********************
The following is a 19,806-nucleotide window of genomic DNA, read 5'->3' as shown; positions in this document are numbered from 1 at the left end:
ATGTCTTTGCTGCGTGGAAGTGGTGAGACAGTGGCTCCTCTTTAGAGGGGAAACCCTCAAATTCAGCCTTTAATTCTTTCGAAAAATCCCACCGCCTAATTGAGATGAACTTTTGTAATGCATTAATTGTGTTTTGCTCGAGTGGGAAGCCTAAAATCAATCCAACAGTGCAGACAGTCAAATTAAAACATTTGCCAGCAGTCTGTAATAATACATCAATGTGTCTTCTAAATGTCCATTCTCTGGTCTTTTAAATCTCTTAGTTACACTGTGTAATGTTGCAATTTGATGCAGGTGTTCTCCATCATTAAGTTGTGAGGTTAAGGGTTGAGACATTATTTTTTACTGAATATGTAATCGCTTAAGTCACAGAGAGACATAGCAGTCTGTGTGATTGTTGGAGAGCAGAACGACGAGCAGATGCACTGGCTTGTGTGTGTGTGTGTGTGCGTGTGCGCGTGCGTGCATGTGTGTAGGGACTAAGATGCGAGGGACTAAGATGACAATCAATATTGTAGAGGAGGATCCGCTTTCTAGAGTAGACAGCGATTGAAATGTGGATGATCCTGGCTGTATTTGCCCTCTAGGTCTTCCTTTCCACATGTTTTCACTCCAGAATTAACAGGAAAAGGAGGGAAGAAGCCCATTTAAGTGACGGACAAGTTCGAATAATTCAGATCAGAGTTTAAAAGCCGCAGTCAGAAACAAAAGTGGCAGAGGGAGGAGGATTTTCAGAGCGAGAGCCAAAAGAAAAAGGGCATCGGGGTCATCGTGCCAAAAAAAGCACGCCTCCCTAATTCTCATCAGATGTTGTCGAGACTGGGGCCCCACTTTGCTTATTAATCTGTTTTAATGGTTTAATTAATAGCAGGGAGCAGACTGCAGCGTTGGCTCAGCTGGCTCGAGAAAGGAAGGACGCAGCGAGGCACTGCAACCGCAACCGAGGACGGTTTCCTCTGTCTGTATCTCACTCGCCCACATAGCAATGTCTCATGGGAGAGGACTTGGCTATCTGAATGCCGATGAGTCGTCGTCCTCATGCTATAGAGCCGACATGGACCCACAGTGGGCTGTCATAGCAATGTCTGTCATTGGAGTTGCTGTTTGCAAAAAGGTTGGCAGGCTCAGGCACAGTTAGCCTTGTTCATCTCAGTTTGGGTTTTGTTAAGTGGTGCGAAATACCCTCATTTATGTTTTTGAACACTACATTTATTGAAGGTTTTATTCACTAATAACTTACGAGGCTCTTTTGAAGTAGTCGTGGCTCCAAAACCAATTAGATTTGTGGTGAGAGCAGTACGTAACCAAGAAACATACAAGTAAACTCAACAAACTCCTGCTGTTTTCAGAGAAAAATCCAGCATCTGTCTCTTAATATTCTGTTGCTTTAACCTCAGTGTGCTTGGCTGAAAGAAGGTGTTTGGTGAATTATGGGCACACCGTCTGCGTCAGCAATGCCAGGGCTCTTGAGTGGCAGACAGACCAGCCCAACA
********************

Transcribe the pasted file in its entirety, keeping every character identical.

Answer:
The following is a 19,806-nucleotide window of genomic DNA, read 5'->3' as shown; positions in this document are numbered from 1 at the left end:
ATGTCTTTGCTGCGTGGAAGTGGTGAGACAGTGGCTCCTCTTTAGAGGGGAAACCCTCAAATTCAGCCTTTAATTCTTTCGAAAAATCCCACCGCCTAATTGAGATGAACTTTTGTAATGCATTAATTGTGTTTTGCTCGAGTGGGAAGCCTAAAATCAATCCAACAGTGCAGACAGTCAAATTAAAACATTTGCCAGCAGTCTGTAATAATACATCAATGTGTCTTCTAAATGTCCATTCTCTGGTCTTTTAAATCTCTTAGTTACACTGTGTAATGTTGCAATTTGATGCAGGTGTTCTCCATCATTAAGTTGTGAGGTTAAGGGTTGAGACATTATTTTTTACTGAATATGTAATCGCTTAAGTCACAGAGAGACATAGCAGTCTGTGTGATTGTTGGAGAGCAGAACGACGAGCAGATGCACTGGCTTGTGTGTGTGTGTGTGTGCGTGTGCGCGTGCGTGCATGTGTGTAGGGACTAAGATGCGAGGGACTAAGATGACAATCAATATTGTAGAGGAGGATCCGCTTTCTAGAGTAGACAGCGATTGAAATGTGGATGATCCTGGCTGTATTTGCCCTCTAGGTCTTCCTTTCCACATGTTTTCACTCCAGAATTAACAGGAAAAGGAGGGAAGAAGCCCATTTAAGTGACGGACAAGTTCGAATAATTCAGATCAGAGTTTAAAAGCCGCAGTCAGAAACAAAAGTGGCAGAGGGAGGAGGATTTTCAGAGCGAGAGCCAAAAGAAAAAGGGCATCGGGGTCATCGTGCCAAAAAAAGCACGCCTCCCTAATTCTCATCAGATGTTGTCGAGACTGGGGCCCCACTTTGCTTATTAATCTGTTTTAATGGTTTAATTAATAGCAGGGAGCAGACTGCAGCGTTGGCTCAGCTGGCTCGAGAAAGGAAGGACGCAGCGAGGCACTGCAACCGCAACCGAGGACGGTTTCCTCTGTCTGTATCTCACTCGCCCACATAGCAATGTCTCATGGGAGAGGACTTGGCTATCTGAATGCCGATGAGTCGTCGTCCTCATGCTATAGAGCCGACATGGACCCACAGTGGGCTGTCATAGCAATGTCTGTCATTGGAGTTGCTGTTTGCAAAAAGGTTGGCAGGCTCAGGCACAGTTAGCCTTGTTCATCTCAGTTTGGGTTTTGTTAAGTGGTGCGAAATACCCTCATTTATGTTTTTGAACACTACATTTATTGAAGGTTTTATTCACTAATAACTTACGAGGCTCTTTTGAAGTAGTCGTGGCTCCAAAACCAATTAGATTTGTGGTGAGAGCAGTACGTAACCAAGAAACATACAAGTAAACTCAACAAACTCCTGCTGTTTTCAGAGAAAAATCCAGCATCTGTCTCTTAATATTCTGTTGCTTTAACCTCAGTGTGCTTGGCTGAAAGAAGGTGTTTGGTGAATTATGGGCACACCGTCTGCGTCAGCAATGCCAGGGCTCTTGAGTGGCAGACAGACCAGCCCAACA